Works starts on new 2.3kn cycleway in Dorset

Dorset Council has announced that preparation work for a 2.3km cycleway in the Wimborne and Colehill areas has started.

This marks the start of the first sustainable infrastructure scheme to be built in south east Dorset through Transforming Travel’s Transforming Cities Fund.

Dorset Council and BCP Council were one of 12 city regions in England to secure a share of the government’s Transforming Cities Fund based on its commitment to driving economic growth through investment in public sustainable transport.  It forms a major part of the region’s Transforming Travel programme promoting sustainable travel.

A series of walking and cycling improvements along Leigh Road and Wimborne Road West in the area will enable more sustainable journeys and expand the travel choices available to people living and working in the area. 

Work on the ground, due to start in January and complete in Autumn 2021, will be delivered by Dorset Council.  It will be rolled out in 400 metre sections to minimise disruption to the public. 

The cycleway will link with existing National Cycle Networks (via the Castleman Trailway) and other proposed Transforming Travel schemes to provide a continuous, attractive network for cyclists wishing to cycle to key destinations in Dorset. 

Councillor Ray Bryan, Portfolio Holder for Highways, Travel and Environment at Dorset Council said: “This exciting and much-needed investment in sustainable infrastructure in Wimborne will transform local travel options, connecting people safely to local jobs and education while also helping to reduce carbon emissions.  Currently, there is no traffic-free cycle provision along the 40mph Leigh Road. Cyclists must either travel on the busy road – which carries over 12,000 vehicles a day – or illegally use the pavements. The improvements planned at Leigh Road are part of our ambition to make south east Dorset a cleaner, greener, healthier place to live, work, and do business.”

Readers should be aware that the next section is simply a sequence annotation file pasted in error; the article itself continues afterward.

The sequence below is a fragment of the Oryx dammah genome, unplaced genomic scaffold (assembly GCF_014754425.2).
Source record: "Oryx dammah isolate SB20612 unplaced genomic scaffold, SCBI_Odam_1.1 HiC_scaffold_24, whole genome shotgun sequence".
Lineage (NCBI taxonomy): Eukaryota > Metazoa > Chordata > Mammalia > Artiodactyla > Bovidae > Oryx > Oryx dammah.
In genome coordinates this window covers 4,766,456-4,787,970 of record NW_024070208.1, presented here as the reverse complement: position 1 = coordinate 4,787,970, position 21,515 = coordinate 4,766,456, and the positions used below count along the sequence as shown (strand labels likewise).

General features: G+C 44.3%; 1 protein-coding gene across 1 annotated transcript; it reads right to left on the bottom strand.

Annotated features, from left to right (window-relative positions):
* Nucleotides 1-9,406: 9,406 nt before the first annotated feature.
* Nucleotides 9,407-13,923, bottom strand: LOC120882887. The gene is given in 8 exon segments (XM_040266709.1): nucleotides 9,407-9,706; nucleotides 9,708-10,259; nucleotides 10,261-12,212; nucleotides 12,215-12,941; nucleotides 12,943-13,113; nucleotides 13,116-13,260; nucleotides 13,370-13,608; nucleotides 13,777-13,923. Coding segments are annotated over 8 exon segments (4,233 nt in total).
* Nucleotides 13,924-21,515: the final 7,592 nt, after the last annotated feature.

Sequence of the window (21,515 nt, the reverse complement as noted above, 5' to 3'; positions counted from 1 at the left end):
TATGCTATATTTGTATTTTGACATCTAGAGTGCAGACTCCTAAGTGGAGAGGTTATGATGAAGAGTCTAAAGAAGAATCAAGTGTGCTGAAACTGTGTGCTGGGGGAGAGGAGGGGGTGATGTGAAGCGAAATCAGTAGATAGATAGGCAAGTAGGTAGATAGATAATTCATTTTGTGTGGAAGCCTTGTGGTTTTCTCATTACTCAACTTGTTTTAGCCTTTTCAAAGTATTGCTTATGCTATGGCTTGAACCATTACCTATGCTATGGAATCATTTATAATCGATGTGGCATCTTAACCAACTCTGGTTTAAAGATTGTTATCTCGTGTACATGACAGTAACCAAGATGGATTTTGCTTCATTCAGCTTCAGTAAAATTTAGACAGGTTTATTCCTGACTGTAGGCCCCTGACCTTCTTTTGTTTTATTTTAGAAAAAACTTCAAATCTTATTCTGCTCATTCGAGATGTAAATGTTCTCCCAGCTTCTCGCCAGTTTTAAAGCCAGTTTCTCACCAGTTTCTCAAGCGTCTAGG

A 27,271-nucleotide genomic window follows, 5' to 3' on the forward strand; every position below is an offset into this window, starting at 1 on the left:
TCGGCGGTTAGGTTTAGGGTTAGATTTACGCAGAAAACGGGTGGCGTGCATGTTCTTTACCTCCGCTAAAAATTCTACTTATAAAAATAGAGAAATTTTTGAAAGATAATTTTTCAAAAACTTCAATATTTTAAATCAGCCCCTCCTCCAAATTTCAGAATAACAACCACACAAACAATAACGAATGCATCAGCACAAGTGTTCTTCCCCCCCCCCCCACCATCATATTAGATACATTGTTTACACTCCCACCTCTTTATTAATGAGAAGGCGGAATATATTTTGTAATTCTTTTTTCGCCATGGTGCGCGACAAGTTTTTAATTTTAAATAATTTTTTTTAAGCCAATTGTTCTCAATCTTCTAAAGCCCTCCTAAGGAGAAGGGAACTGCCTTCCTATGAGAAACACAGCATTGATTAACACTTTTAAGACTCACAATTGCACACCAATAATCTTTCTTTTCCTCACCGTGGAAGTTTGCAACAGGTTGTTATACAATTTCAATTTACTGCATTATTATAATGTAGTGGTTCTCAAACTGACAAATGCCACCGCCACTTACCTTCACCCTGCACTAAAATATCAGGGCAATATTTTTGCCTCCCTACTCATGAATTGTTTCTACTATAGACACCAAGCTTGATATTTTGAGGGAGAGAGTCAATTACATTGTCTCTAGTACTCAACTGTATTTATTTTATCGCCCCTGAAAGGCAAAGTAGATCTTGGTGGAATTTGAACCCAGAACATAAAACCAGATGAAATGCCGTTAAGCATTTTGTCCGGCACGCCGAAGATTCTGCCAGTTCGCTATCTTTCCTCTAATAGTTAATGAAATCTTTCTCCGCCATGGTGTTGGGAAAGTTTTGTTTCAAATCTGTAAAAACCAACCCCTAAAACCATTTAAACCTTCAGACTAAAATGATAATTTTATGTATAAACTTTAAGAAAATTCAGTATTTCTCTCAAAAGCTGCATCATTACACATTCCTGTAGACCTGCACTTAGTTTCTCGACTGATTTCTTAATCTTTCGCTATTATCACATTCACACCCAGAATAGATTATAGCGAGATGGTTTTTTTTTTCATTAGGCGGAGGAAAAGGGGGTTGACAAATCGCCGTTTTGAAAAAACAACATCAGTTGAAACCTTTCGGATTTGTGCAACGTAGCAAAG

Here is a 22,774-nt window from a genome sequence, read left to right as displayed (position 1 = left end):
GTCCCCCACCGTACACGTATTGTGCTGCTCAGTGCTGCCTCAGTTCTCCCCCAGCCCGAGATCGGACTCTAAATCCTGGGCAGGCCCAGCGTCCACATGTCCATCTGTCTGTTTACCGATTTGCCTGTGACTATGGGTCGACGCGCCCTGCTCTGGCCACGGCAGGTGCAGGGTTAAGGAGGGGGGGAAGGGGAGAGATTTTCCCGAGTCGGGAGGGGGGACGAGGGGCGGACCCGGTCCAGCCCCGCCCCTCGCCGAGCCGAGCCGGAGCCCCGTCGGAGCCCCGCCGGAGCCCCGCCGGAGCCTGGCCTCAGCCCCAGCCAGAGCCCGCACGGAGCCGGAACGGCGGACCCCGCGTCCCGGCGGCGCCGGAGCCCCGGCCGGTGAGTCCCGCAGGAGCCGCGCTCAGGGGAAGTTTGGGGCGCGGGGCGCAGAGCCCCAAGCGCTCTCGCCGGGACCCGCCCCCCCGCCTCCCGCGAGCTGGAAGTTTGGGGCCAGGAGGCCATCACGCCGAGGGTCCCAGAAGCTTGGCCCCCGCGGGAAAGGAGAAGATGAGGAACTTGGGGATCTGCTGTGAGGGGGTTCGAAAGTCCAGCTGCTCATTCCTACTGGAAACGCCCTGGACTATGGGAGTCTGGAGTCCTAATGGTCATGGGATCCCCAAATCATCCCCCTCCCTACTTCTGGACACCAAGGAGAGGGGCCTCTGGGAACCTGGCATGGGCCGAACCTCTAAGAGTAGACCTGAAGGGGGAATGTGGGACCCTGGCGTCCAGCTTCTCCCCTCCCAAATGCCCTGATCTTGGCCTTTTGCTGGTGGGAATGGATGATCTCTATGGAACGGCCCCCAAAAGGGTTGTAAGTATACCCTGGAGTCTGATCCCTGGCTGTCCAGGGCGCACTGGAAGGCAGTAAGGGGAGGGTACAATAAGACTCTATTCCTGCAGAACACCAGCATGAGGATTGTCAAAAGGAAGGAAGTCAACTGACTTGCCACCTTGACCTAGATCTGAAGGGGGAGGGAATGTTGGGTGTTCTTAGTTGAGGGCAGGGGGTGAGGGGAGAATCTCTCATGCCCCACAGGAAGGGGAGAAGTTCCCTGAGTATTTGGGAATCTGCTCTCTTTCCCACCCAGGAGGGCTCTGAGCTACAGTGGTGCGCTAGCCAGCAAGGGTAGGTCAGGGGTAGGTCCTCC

James Cleeton, Director for the south of England at Sustrans, said: “It’s great to see this project moving forwards. Creating a new path for walking and cycling that’s separated from the traffic on this busy road will fill the gap on this popular route. As a key corridor linking schools and businesses with residential areas, the path will enable more people to travel actively to work or school and enjoy all the benefits that brings.

“Filling this gap on the National Cycle Network will help us to move one step closer to fulfilling our ambition of creating a network of paths that really is for everyone.” 


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